If you do laser welding.
Laser welding is a boom to our industry in addition to the customer.
It’s far better to have something laser welded than using a torch.
95% of the times adjacent stones don’t have to be removed when using
a laser welder, whether as using a torch you would.
There is no seem and therefore the item is as it was before being
cut. Ring sizing is a perfect example. It was a size 7, now it’s a
size 5 and it is as though the factory made it a 5. No seem.
Being no heat is sued other parts of the object aren’t susceptible
to being ruined, burned, stressed or weakened.
It’s a win win situation.
The caveat? The machine to do this costs nearly $30,000, about $30 a
day over 5 years. So you need to take in more money.
You take in more money by either producing more work per hour, and a
laser machine will do that.
You should also get more money because you CAHRGE more, which you
My suggestion is this:
If there is no advantage to the customer, don’t charge more. There’s
no advantage to laser solder/welding a jump ring closed. But it does
save you time.
If there IS an advantage to the customer, charge more. There is an
advantage to sizing a ring with a laser. It was never cut. So my
suggestion is to charge 50% more for the simple things if done by a
laser. It’s an advantage to the customer. And for those weird ones,
charge what you like!
In our price book a simple laser weld is $45 and each additional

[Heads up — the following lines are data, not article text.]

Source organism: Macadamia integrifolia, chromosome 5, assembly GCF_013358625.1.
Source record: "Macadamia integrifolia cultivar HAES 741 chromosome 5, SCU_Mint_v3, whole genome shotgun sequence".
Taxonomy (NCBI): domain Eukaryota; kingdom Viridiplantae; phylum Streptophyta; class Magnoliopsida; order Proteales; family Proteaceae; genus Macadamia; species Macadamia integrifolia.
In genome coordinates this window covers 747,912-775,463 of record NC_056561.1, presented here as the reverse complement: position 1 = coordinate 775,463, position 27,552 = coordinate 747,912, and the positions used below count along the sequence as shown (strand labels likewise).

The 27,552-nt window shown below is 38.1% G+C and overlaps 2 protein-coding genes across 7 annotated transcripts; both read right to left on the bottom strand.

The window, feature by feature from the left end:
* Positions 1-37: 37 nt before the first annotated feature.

laser weld is $25. More complicated laser welds are $75 and each
additional welds are $35.
I met a fellow who retiped a woman’s platinum prongs using my book.
He charged $630 to retip all of her prongs and she said “O.K.”.
It took him 20 minutes.
On many occasions a customer will have to decide whether to have a
piece of jewelry laser welded or soldered with a torch. How to
explain the advantage to the customer? They probably can’t tell the
difference when it’s delivered. Here’s how:
Ask them this:
“Mrs. Jones I want to give you an example of the difference between
a solder using a torch and heat and using a laser. If I was to give
you a chocolate bar and break it in half, how would you fix it to the
best of your ability?”
Here you’ll get answers like rubbing the 2 pieces together, using a
match and melting the pieces together, all leaving a less than
desirable end product. Here’s the answer to give-I love analogies.
"Mrs. Jones, one way of fixing your chocolate bar back like new
after it was broken in half is to go GET the actual mold the factory
used, lay the chocolate bar in the mold, heat it on the stove until
it’s melted and let it sit. Voi La! It’s just like it was back from
the factor, one solid piece that has never been broken. Although we
don’t melt your ring, the end result is exactly the same.
So which way would you rather have your ring sized? Your way or our
I love visual words.
Buy a laser welder, it’s a no brainer.